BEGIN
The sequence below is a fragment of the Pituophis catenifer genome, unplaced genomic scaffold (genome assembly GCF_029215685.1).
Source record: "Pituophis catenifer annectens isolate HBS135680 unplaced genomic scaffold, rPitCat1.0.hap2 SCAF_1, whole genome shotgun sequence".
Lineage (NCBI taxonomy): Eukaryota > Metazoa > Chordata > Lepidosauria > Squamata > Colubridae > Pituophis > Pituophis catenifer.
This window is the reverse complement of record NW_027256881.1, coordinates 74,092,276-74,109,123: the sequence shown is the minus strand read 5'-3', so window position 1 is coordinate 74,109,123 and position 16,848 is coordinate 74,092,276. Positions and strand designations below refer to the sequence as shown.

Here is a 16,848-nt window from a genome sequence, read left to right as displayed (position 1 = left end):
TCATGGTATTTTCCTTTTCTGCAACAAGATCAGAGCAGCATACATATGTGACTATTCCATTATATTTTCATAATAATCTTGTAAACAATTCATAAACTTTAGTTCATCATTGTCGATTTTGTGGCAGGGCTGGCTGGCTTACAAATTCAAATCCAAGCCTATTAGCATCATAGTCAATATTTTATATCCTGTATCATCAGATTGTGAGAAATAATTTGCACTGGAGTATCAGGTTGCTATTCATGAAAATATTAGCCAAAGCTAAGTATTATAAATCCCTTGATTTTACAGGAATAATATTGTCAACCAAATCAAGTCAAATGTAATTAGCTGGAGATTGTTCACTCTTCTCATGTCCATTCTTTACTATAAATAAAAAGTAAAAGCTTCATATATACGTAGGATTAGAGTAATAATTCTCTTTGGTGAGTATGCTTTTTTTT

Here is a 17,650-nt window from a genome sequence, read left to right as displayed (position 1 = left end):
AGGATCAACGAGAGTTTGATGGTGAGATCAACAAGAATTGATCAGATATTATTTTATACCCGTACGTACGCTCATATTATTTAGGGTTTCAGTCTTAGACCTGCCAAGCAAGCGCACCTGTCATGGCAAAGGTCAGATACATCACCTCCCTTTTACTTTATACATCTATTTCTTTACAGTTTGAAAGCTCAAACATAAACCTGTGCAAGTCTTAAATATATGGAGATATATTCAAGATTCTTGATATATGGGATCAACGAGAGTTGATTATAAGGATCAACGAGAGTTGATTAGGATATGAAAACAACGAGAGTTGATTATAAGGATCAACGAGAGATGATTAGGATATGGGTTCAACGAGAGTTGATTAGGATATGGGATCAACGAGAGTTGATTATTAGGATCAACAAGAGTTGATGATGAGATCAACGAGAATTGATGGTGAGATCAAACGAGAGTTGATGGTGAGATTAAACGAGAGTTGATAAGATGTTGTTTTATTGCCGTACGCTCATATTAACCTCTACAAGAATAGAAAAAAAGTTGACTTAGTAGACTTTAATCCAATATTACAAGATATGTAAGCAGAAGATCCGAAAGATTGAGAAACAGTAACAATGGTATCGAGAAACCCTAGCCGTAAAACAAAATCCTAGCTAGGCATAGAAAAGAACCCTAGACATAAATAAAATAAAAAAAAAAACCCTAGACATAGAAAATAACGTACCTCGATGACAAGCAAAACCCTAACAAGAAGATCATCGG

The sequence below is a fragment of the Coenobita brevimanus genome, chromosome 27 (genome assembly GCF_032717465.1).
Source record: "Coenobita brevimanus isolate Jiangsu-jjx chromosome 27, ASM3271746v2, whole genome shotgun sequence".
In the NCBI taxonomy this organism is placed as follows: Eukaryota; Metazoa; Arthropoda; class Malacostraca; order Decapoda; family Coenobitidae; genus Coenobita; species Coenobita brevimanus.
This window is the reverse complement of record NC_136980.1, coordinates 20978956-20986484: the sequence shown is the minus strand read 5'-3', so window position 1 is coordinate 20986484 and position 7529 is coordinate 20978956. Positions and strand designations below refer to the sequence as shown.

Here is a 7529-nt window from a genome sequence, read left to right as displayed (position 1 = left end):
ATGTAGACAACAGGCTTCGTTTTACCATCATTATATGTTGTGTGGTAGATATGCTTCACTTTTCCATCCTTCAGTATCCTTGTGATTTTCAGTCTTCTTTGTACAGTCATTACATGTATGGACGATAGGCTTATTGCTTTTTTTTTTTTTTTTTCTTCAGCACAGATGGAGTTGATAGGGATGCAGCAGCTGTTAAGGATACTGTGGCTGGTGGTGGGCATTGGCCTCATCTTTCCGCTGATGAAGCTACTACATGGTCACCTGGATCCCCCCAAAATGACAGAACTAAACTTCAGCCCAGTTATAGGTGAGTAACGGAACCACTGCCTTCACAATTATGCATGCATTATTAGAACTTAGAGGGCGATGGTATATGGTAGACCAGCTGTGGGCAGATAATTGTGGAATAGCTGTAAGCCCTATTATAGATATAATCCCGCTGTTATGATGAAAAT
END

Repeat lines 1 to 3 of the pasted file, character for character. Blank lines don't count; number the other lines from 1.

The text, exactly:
The sequence below is a fragment of the Pituophis catenifer genome, unplaced genomic scaffold (genome assembly GCF_029215685.1).
Source record: "Pituophis catenifer annectens isolate HBS135680 unplaced genomic scaffold, rPitCat1.0.hap2 SCAF_1, whole genome shotgun sequence".
Lineage (NCBI taxonomy): Eukaryota > Metazoa > Chordata > Lepidosauria > Squamata > Colubridae > Pituophis > Pituophis catenifer.